Organic matter is commonly, and incorrectly, used to describe the same soil fraction as total organic carbon. Organic matter is different to total organic carbon in that it includes all the elements (hydrogen, oxygen, nitrogen, etc.) that are components of organic compounds, not just carbon. Organic matter is difficult for laboratories to measure directly, so they usually measure total organic carbon. This is probably why organic matter and organic carbon are often confused. A conversion factor of 1.72 is commonly used to convert organic carbon to organic matter:
Organic matter (%) = Total organic carbon (%) x 1.72
This conversion factor assumes organic matter contains 58% organic carbon. However this can vary with the type of organic matter, soil type and soil depth. Conversion factors can be as high as 2.50, especially for subsoils.
Total organic carbon can be further defined as fractions that vary in size and decomposability. The ‘passive’ fraction is chemically stable and can take more than 2500 years to turnover. Consequently, it is the largest pool and the least likely to be influenced by changes in management practice.
The ‘stable’ fraction, with a turnover rate of 20-40 years, consists primarily of organic compounds that are either resistant to decomposition or physically protected. Soil manipulations that disrupt soil aggregates (e.g. tillage) can influence the turnover of this pool, by exposing previously protected organic material to microbial decomposition.
The ‘active’ or ‘labile’ fraction consists of smaller pools that can be readily utilised by micro-organisms. This fraction originates from new residues and living organisms (including micro-organisms) and turnover generally occurs within 2-3 years. The microbial component of this fraction represents only 1-5% of total soil organic matter. However, since this soil fraction is more sensitive to changes in management practices, significant differences can generally be measured earlier than in the larger, more stable pools. The capacity of a soil to supply nutrients is often defined by the proportion of total organic carbon that is labile.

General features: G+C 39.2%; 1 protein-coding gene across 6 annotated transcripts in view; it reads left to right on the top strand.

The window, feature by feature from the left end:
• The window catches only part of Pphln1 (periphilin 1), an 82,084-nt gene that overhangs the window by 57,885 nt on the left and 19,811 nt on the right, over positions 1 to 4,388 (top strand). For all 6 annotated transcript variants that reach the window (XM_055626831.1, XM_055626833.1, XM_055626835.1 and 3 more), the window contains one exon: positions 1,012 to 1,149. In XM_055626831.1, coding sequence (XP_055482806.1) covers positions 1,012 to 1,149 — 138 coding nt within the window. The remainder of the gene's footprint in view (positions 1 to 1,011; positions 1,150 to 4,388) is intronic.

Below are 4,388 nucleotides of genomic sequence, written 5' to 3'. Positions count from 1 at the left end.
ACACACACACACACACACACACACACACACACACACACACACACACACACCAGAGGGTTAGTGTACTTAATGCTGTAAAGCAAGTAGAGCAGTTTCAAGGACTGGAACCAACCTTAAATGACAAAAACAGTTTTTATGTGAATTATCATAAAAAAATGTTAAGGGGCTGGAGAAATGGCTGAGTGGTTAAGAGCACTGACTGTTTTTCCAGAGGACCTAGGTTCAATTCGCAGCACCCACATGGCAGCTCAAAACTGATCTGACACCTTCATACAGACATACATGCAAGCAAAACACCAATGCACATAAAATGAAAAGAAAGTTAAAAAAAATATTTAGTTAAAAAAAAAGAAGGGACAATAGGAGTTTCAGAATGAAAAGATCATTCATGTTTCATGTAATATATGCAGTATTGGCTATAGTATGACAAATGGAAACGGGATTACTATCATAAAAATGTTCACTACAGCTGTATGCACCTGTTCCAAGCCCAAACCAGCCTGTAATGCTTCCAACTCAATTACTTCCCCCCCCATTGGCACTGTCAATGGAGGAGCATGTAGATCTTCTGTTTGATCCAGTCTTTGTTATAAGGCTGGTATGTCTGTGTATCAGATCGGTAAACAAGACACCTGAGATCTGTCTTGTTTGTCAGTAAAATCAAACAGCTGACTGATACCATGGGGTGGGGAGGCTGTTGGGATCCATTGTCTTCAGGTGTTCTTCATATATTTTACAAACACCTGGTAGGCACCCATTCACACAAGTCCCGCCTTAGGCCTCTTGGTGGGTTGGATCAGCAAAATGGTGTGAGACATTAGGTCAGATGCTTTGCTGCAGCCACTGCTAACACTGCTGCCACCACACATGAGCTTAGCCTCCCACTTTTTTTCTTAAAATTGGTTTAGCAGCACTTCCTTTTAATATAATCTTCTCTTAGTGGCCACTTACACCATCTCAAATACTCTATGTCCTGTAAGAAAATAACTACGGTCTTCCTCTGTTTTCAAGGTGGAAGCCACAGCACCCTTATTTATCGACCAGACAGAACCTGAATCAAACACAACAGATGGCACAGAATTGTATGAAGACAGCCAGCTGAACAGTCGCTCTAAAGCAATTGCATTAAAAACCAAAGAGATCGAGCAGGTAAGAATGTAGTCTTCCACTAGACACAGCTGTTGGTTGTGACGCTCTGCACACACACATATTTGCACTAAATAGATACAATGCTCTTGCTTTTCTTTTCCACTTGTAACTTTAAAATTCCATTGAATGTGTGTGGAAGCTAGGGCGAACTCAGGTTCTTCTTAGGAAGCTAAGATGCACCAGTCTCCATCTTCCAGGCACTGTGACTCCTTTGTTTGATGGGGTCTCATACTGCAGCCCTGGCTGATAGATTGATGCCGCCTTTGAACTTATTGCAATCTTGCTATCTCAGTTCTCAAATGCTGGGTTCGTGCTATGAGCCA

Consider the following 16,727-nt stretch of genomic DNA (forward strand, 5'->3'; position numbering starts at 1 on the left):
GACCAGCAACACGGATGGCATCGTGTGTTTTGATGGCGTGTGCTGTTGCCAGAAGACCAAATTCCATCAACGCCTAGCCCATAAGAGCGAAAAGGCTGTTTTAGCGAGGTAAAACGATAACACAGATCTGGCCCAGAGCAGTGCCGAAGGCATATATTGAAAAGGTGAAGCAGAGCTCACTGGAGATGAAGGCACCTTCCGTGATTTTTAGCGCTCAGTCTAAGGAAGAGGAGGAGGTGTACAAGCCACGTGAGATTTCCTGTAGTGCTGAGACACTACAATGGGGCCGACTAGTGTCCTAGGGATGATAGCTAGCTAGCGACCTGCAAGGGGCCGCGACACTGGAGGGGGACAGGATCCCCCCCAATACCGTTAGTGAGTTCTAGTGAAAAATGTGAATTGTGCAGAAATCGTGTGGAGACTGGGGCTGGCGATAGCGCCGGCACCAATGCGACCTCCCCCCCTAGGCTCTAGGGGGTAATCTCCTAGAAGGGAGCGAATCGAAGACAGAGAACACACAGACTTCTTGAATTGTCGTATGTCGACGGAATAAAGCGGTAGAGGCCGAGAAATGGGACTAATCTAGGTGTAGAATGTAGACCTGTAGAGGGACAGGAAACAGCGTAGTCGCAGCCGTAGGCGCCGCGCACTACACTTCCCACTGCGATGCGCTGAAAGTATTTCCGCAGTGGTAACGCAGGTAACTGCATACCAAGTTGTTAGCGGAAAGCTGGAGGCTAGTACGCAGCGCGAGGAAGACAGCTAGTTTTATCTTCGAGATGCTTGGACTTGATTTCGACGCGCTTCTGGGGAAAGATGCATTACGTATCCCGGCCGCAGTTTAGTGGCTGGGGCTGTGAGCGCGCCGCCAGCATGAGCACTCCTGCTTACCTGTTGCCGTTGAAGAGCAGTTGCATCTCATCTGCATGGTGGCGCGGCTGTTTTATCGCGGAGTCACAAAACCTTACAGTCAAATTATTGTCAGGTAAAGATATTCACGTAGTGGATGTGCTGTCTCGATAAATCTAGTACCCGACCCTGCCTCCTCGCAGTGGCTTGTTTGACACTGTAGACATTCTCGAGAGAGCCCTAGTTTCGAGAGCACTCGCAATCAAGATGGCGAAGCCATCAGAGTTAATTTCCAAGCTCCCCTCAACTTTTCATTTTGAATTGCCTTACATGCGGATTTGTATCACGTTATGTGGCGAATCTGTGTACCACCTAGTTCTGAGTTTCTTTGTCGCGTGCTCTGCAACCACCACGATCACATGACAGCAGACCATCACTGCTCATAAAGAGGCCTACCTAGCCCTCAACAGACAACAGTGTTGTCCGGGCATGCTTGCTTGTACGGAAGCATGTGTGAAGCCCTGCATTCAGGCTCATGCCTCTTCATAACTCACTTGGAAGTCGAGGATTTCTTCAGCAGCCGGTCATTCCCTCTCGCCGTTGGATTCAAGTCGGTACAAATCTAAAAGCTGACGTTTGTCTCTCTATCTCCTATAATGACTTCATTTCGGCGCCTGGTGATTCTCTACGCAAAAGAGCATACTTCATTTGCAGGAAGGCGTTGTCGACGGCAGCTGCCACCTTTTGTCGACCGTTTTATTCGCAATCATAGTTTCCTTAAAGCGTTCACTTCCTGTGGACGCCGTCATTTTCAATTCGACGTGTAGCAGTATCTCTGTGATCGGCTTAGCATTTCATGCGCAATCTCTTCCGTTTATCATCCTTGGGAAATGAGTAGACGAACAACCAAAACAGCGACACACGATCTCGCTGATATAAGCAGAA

In converting total organic carbon (%) to a tonne per hectare basis, it is important to account for gravel content in the soil. Total organic carbon is measured only on those soil particles that are less than 2 mm, everything larger is classed as gravel. If there is a significant gravel fraction in your soil, this means that the organic carbon is concentrated into only the less than 2 mm component of the soil. So for any measured total organic carbon (%), the more gravel in the soil, the lower the tonnes of organic carbon per hectare when gravel is taken into account.
Soil organic carbon is usually reported as a percentage of your topsoil (0-10 cm). This value can be converted to a meaningful volume for a paddock. For example:
i.e. 10 000 m2 in one hectare × 0.1 m soil depth × 1.4 g/cm3 bulk density × 1.2% = 16.8 t/ha.
The New South Wales Department of Primary Industries has further information on soil carbon (online)
Authors: Wayne Pluske (Nutrient Management Systems), Daniel Murphy (The University of Western Australia), Jessica Sheppard (Avon Catchment Council)
Revised for NSW: Abigail Jenkins (New South Wales Department of Primary Industries), 2015
The National Soil Quality Monitoring Program is being funded by the Grains Research and Development Corporation, as part of the second Soil Biology Initiative.
The participating organisations accept no liability whatsoever by reason of negligence or otherwise arising from the use or release of this information or any part of it.